1994

Anagrams

The Shakespeare Conference: SHK 11.0093  Monday, 17 January 2000.

[1]     From:   Stefan Kirby <This email address is being protected from spambots. You need JavaScript enabled to view it.>
        Date:   Sunday, 16 Jan 1994 00:32:21 -0800
        Subj:   Off-topic, but remarkable!

[2]     From:   Aaron Keith <This email address is being protected from spambots. You need JavaScript enabled to view it.>
        Date:   Saturday, 15 Jan 2000 05:10:33 EST
        Subj:   Re: SHK 10.2294 Re: Honorific...


[1]-----------------------------------------------------------------
From:           Stefan Kirby <This email address is being protected from spambots. You need JavaScript enabled to view it.>
Date:           Sunday, 16 Jan 1994 00:32:21 -0800
Subject:        Off-topic, but remarkable!

Here's an interesting anagram I found, made from not just a word, but an
entire sentence:

"To be or not to be: that is the question,
whether 'tis nobler in the mind to suffer
the slings and arrows of outrageous fortune."

(anagram)

"In one of the Bard's best-thought-of tragedies, our insistent hero,
Hamlet, queries on two fronts about how life turns rotten." (Cory
Calhoun)

Those interested in anagrams may look to this website:
http://www.wordsmith.org/anagram/hof.html

        ~Stefan Kirby

[2]-------------------------------------------------------------
From:           Aaron Keith <This email address is being protected from spambots. You need JavaScript enabled to view it.>
Date:           Saturday, 15 Jan 2000 05:10:33 EST
Subject: 10.2294 Re: Honorific...
Comment:        Re: SHK 10.2294 Re: Honorific...

>Absolutely.  I invite you to download any number of shareware anagram
>programs on the internet and amuse yourself and your friends mightily by
>inputting your names and seeing what you get.  My own full name yields
>"Mentally derails," which I don't think is preferable to "Mentally lead,
>sir," although my theatre company has opted for the first.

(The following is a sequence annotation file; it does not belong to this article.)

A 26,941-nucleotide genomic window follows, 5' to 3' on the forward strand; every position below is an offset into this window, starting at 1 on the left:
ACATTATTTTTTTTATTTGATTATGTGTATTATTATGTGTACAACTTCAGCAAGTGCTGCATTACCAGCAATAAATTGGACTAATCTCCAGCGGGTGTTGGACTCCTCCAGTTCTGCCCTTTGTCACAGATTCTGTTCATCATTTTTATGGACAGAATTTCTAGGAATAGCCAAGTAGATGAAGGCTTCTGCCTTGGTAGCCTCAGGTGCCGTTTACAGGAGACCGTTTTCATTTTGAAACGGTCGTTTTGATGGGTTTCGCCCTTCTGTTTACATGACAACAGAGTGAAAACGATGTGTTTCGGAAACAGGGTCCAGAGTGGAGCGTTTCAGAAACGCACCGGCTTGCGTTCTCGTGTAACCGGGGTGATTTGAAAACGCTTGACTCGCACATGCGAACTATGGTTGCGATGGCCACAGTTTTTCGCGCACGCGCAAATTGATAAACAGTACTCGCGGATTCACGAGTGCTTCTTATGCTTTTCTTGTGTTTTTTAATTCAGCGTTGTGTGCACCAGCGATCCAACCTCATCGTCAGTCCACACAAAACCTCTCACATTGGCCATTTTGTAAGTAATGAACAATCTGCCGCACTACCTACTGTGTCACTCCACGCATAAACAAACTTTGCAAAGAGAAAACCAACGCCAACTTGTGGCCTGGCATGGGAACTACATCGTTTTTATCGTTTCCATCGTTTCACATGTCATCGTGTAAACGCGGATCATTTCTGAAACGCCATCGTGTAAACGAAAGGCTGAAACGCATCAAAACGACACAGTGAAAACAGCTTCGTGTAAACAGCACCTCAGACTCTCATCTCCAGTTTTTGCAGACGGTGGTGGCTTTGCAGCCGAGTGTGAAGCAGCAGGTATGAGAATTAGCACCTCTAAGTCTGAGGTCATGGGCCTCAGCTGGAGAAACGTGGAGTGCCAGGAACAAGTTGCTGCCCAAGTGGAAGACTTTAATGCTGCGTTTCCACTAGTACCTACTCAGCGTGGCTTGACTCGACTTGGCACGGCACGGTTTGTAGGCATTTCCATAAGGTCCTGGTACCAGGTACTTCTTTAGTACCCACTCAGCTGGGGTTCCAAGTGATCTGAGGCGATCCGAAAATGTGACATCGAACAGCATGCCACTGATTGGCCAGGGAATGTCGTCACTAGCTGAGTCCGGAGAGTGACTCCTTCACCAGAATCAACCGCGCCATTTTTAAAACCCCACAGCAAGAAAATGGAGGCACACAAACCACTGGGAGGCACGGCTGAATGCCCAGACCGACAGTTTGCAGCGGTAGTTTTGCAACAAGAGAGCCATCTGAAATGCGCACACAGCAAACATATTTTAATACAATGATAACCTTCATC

Where can one find these anagram programs?

Aaron Keith

Qs: Suggested Order for Reading; Bianca Bait

Shakespeare Electronic Conference, Vol. 5, No. 0081.  Monday, 31 January 1994.
 
(1)     From:   Blair Kelly III <This email address is being protected from spambots. You need JavaScript enabled to view it.>
        Date:   Sunday, 30 Jan 1994 18:30:57 -0500
        Subj:   Suggested order in which to read plays?
 
(2)     From:   Ronald Dwelle <This email address is being protected from spambots. You need JavaScript enabled to view it.>
        Date:   Monday, 31 Jan 94 09:43:32 EST
        Subj:   Bianca Bait
 
 
(1)----------------------------------------------------------------------------
From:           Blair Kelly III <This email address is being protected from spambots. You need JavaScript enabled to view it.>
Date:           Sunday, 30 Jan 1994 18:30:57 -0500
Subject:        Suggested order in which to read plays?
 
Later this year the Washington Shakespeare Reading Group will finish
its second cycle of reading the works of William Shakespeare.  I would
like to solicit suggestions from SHAKSPEReans on possible orders in
which we might read our third cycle.  Our first cycle was random order,
our second cycle was in rough order in which the plays were written.
Obviously, in the interests of variety, we would like to mix the